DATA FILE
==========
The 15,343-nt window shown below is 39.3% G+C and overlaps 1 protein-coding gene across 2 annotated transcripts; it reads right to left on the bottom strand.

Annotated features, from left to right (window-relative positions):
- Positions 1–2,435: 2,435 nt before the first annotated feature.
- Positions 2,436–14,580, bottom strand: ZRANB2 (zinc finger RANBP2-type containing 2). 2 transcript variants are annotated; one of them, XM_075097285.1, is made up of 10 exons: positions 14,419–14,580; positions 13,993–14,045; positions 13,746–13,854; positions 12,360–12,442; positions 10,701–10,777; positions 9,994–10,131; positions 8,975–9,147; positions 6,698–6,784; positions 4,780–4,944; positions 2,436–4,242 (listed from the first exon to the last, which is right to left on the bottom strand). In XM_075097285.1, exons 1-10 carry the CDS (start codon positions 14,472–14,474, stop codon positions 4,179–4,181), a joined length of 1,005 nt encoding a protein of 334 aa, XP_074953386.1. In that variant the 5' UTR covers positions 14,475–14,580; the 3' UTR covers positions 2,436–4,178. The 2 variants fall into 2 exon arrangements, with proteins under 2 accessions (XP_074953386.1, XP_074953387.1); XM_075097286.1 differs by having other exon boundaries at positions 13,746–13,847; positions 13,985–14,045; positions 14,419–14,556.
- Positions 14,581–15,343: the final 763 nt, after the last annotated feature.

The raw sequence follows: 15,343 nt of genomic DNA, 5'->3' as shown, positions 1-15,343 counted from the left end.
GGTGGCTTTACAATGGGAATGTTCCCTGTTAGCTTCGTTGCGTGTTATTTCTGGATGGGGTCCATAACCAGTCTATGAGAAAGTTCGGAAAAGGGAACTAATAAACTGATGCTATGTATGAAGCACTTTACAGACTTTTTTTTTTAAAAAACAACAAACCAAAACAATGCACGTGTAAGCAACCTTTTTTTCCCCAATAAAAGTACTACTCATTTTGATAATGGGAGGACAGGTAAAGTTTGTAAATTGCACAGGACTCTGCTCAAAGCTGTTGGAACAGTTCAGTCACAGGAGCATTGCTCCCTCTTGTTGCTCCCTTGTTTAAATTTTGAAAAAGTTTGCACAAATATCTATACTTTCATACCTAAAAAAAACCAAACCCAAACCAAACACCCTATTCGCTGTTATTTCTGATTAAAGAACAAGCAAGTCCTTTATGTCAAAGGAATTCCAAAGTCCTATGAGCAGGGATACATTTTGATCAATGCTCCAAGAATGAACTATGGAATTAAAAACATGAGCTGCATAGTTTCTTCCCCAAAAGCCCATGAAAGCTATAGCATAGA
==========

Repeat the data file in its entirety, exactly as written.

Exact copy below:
The 15,343-nt window shown below is 39.3% G+C and overlaps 1 protein-coding gene across 2 annotated transcripts; it reads right to left on the bottom strand.

Annotated features, from left to right (window-relative positions):
- Positions 1–2,435: 2,435 nt before the first annotated feature.
- Positions 2,436–14,580, bottom strand: ZRANB2 (zinc finger RANBP2-type containing 2). 2 transcript variants are annotated; one of them, XM_075097285.1, is made up of 10 exons: positions 14,419–14,580; positions 13,993–14,045; positions 13,746–13,854; positions 12,360–12,442; positions 10,701–10,777; positions 9,994–10,131; positions 8,975–9,147; positions 6,698–6,784; positions 4,780–4,944; positions 2,436–4,242 (listed from the first exon to the last, which is right to left on the bottom strand). In XM_075097285.1, exons 1-10 carry the CDS (start codon positions 14,472–14,474, stop codon positions 4,179–4,181), a joined length of 1,005 nt encoding a protein of 334 aa, XP_074953386.1. In that variant the 5' UTR covers positions 14,475–14,580; the 3' UTR covers positions 2,436–4,178. The 2 variants fall into 2 exon arrangements, with proteins under 2 accessions (XP_074953386.1, XP_074953387.1); XM_075097286.1 differs by having other exon boundaries at positions 13,746–13,847; positions 13,985–14,045; positions 14,419–14,556.
- Positions 14,581–15,343: the final 763 nt, after the last annotated feature.

The raw sequence follows: 15,343 nt of genomic DNA, 5'->3' as shown, positions 1-15,343 counted from the left end.
GGTGGCTTTACAATGGGAATGTTCCCTGTTAGCTTCGTTGCGTGTTATTTCTGGATGGGGTCCATAACCAGTCTATGAGAAAGTTCGGAAAAGGGAACTAATAAACTGATGCTATGTATGAAGCACTTTACAGACTTTTTTTTTTAAAAAACAACAAACCAAAACAATGCACGTGTAAGCAACCTTTTTTTCCCCAATAAAAGTACTACTCATTTTGATAATGGGAGGACAGGTAAAGTTTGTAAATTGCACAGGACTCTGCTCAAAGCTGTTGGAACAGTTCAGTCACAGGAGCATTGCTCCCTCTTGTTGCTCCCTTGTTTAAATTTTGAAAAAGTTTGCACAAATATCTATACTTTCATACCTAAAAAAAACCAAACCCAAACCAAACACCCTATTCGCTGTTATTTCTGATTAAAGAACAAGCAAGTCCTTTATGTCAAAGGAATTCCAAAGTCCTATGAGCAGGGATACATTTTGATCAATGCTCCAAGAATGAACTATGGAATTAAAAACATGAGCTGCATAGTTTCTTCCCCAAAAGCCCATGAAAGCTATAGCATAGA